The first reactors formed naturally about 2 billion years ago in what is now Gabon in West Africa. This required several things coming together: natural uranium deposits, just the right geology in the area, and a certain time in the life of the uranium. This happened 17 different times, and the average output of these natural reactors is estimated at about 100 kilowatts — a far cry from a modern human-created reactor that can reach hundreds or thousands of megawatts.
The reactors operated for about a million years before they spent their fuel. Nuclear waste? Yep, but it is safely contained underground and has been for 2 billion years.
Hackaday editors Elliot WIlliams and Mike Szczys kick off the first podcast of the new year. Elliot just got home from Chaos Communications Congress (36c3) with a ton of great stories, and he showed off his electric cargo carrier build while he was there. We recount some of the most interesting hacks of the past few weeks, such as 3D-printed molds for making your own paper-pulp objects, a rudimentary digital camera sensor built by hand, a tattoo-removal laser turned welder, and desktop-artillery that’s delivered in greeting-card format.
Take a look at the links below if you want to follow along, and as always tell us what you think about this episode in the comments!
Take a look at the links below if you want to follow along, and as always, tell us what you think about this episode in the comments!
We’re suckers for the Fallout aesthetic, so anything with a post-apocalyptic vibe is sure to get our attention. With a mid-century look, Nixie tubes, a brushed metal faceplate, and just a touch of radioactivity, this quantum random number generator pushes a lot of design buttons, and it pushes them hard.
Charmingly named “Chernobyl Dice”, this little gadget comes to us from [Nathan Griffith], and appears to be one of those “Why not?” builds we love so much. The heart of any random number generator is a source of entropy, for which [Nathan] chose to use six slightly radioactive uranium glass marbles. Those feature prominently in the front panel of the device, occasionally made to fluoresce with a few UV LEDs just because it looks cool. A Geiger tube inside the case is used to look for decay events from the marbles every millisecond. After some adjustment for the bias toward zeroes due to the relative rarity of decay events, the accumulated bits are displayed on eight Nixies. The box can be set to generate a stream of random numbers up to 31 bits long and send it over a USB port, or make random throws of a die with a settable number of sides. And when it’s not doing random stuff, it can just be a cool Nixie clock.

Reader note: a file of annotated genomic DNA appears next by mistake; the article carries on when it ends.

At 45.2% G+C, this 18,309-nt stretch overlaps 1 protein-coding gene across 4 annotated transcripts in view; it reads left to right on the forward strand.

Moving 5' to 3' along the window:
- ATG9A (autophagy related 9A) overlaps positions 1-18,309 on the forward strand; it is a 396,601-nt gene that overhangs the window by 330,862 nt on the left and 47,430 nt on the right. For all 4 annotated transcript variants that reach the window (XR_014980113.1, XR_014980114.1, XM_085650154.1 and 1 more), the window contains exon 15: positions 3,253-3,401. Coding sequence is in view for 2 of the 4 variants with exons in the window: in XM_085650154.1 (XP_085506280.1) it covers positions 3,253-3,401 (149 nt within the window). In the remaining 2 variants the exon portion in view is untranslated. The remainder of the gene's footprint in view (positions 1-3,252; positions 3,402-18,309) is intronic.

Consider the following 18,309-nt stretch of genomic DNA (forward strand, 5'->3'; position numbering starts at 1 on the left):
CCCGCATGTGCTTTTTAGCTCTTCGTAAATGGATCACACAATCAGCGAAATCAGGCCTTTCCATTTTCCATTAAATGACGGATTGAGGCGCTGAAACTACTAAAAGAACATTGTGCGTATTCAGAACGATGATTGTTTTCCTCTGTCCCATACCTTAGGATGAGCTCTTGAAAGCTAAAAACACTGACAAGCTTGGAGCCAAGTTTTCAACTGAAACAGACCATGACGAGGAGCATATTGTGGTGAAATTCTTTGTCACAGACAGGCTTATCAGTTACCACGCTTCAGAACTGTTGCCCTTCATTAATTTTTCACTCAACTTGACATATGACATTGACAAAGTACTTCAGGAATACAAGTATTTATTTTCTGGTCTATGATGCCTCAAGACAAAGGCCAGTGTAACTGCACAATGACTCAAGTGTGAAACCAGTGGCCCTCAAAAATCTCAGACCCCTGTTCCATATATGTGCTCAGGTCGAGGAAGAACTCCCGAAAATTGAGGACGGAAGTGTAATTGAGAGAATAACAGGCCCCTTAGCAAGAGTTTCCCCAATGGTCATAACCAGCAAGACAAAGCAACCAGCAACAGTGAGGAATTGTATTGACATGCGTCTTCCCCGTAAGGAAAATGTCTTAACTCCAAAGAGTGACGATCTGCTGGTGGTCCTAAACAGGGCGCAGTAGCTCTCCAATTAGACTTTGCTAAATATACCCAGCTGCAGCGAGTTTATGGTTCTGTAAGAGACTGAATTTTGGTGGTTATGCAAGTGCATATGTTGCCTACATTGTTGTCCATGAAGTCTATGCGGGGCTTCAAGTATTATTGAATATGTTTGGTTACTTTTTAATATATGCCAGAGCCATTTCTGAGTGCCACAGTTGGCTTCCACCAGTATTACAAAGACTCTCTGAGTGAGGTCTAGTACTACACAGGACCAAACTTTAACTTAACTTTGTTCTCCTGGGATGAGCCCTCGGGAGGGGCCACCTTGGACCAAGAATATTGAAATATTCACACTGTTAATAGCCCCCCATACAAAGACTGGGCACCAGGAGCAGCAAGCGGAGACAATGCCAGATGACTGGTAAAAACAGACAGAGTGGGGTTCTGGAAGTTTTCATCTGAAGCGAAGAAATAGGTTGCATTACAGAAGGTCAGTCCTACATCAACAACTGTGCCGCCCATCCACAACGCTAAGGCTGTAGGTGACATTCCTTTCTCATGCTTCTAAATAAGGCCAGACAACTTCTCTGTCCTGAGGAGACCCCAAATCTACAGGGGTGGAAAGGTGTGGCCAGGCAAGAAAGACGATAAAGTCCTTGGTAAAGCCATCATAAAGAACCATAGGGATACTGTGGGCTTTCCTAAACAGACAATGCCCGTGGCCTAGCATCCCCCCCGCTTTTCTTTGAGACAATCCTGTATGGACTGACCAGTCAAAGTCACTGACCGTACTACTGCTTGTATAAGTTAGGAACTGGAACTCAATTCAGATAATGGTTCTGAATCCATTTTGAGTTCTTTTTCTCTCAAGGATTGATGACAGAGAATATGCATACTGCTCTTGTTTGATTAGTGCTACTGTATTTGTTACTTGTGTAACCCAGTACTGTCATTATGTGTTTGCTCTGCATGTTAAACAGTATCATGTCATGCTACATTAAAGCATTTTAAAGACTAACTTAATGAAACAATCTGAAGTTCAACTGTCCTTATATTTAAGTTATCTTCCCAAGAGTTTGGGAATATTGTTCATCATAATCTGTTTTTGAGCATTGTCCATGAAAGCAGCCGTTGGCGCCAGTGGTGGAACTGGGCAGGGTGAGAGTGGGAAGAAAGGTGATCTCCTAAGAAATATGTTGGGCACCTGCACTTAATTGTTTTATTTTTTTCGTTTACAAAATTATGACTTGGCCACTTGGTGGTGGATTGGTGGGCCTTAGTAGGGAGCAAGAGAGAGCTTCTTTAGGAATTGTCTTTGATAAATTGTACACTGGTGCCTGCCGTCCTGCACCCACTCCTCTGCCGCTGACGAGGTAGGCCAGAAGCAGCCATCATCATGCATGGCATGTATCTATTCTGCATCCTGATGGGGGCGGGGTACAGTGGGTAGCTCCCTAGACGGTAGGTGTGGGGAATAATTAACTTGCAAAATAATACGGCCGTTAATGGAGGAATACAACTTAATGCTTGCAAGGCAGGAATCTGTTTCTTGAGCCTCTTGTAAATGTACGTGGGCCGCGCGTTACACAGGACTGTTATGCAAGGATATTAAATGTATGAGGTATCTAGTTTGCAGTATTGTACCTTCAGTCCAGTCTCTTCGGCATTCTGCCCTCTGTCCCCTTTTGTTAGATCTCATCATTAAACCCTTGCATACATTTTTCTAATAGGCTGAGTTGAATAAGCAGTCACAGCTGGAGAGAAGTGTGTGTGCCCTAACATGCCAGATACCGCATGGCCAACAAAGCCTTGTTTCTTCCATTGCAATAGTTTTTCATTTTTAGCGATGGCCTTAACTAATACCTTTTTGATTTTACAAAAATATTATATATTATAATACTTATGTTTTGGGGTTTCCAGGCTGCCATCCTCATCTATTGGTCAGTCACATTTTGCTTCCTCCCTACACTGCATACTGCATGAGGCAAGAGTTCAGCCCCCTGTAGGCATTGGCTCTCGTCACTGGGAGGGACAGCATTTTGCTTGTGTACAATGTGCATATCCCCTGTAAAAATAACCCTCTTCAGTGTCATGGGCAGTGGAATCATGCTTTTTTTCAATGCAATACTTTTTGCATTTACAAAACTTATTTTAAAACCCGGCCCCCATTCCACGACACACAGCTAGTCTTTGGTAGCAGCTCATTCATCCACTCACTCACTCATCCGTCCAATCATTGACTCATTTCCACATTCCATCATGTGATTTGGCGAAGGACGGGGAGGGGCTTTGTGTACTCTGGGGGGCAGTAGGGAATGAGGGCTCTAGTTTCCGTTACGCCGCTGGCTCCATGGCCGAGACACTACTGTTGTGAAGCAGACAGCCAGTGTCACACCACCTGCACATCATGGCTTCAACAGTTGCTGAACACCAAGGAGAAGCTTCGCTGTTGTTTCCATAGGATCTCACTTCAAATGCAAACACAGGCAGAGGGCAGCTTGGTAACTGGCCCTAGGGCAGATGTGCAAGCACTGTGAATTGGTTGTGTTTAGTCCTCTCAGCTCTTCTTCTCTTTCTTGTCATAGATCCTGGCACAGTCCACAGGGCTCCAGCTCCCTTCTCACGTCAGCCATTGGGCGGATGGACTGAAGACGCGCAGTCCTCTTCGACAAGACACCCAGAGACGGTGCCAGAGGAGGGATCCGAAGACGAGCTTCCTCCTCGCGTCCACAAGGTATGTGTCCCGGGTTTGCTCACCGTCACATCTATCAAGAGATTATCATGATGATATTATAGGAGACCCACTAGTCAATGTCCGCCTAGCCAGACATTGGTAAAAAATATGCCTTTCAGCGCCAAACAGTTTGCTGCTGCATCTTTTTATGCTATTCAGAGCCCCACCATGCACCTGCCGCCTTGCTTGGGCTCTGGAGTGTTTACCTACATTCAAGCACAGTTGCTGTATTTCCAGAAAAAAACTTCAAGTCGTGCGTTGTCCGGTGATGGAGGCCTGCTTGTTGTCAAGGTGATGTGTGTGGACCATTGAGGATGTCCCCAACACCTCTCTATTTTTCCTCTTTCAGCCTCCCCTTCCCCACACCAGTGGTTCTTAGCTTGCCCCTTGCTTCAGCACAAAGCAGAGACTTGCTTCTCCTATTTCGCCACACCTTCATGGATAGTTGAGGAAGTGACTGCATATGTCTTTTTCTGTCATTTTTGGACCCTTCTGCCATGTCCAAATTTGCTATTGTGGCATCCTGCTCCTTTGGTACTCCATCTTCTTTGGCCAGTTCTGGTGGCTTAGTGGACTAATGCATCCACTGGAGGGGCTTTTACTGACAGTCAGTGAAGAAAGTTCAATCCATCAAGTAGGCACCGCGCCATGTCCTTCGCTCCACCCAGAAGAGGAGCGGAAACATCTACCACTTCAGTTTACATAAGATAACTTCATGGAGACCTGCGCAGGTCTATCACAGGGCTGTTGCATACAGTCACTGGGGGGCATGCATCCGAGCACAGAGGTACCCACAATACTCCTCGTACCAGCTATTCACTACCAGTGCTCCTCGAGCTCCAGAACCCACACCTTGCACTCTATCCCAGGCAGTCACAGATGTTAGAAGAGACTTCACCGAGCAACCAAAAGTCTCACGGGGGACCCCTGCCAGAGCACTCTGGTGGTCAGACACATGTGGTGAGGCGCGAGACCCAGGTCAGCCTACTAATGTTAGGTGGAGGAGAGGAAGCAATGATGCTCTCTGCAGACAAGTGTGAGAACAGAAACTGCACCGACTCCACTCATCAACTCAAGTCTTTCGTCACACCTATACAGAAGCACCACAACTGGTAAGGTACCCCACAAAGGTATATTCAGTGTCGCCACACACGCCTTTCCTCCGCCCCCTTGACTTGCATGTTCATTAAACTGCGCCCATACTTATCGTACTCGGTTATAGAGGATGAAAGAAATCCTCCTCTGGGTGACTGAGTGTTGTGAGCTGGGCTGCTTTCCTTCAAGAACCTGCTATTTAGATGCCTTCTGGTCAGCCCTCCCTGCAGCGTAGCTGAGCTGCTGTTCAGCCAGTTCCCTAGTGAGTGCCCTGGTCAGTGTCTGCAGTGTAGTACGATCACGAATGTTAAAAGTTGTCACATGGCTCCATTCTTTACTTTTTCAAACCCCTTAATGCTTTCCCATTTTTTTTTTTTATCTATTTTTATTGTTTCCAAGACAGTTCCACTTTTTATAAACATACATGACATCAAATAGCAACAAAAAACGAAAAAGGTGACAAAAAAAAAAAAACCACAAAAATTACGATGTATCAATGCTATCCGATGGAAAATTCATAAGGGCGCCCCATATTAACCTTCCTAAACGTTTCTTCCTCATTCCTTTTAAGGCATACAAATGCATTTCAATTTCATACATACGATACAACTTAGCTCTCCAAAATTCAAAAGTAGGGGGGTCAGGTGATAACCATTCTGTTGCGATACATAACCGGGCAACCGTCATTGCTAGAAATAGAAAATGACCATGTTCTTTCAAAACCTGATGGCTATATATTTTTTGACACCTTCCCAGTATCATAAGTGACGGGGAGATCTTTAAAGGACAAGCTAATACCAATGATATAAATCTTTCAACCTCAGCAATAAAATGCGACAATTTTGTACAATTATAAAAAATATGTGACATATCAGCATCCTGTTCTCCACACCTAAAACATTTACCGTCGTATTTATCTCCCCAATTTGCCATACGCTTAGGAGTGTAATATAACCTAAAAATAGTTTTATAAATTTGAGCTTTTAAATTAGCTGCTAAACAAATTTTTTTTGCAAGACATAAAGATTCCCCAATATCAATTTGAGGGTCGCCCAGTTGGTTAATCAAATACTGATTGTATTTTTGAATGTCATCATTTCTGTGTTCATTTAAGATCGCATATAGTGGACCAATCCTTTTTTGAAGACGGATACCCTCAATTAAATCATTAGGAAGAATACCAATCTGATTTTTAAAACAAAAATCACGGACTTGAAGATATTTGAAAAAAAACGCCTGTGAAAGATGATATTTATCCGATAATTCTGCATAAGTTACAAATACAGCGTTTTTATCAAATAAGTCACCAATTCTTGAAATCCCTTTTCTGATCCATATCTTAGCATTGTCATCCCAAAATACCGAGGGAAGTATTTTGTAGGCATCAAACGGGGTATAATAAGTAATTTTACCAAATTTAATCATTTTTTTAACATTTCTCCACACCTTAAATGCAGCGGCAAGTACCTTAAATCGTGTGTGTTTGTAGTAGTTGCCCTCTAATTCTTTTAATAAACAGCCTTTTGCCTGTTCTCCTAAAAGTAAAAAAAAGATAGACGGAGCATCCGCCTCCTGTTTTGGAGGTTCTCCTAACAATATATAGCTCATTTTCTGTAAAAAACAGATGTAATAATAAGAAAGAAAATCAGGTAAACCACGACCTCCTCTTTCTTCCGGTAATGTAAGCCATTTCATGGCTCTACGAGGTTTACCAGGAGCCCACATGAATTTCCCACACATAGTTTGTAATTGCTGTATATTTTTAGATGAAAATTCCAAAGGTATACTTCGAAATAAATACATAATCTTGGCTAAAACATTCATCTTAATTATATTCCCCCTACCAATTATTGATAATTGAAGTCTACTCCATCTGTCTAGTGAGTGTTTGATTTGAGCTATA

The discovery of nuclear fission in the 1930s brought with it first the threat of nuclear annihilation by nuclear weapons in the 1940s, followed by the promise of clean, plentiful power in the 1950s courtesy of nuclear power plants. These would replace other types of thermal plants with one that would produce no exhaust gases, no fly ash and require only occasional refueling using uranium and other fissile fuels that can be found practically everywhere.
As nuclear reactors popped up ever faster during the 1950s and 1960s, the worry about running out of uranium fuel became ever more present, which led to increased R&D in so-called fast reactors, which in the fast-breeder reactor (FBR) configuration can use uranium fuel significantly more efficiently by using fast neutrons to change (‘breed’) 238U into 239Pu, which can then be mixed with uranium fuel to create (MOX) fuel for slow-neutron reactors, allowing not 1% but up to 60% of the energy in uranium to be used in a once-through cycle.
The boom in uranium supplies discovered during the 1970s mostly put a stop to these R&D efforts, with some nations like France still going through its Rapsodie, Phénix and SuperPhénix designs until recently finally canceling the Generation IVASTRID demonstrator design after years of trying to get the project off the ground.
This is not the end of fast reactors, however. In this article we’ll look at how these marvels of engineering work and the various fast reactor types in use and under development by nations like Russia, China and India.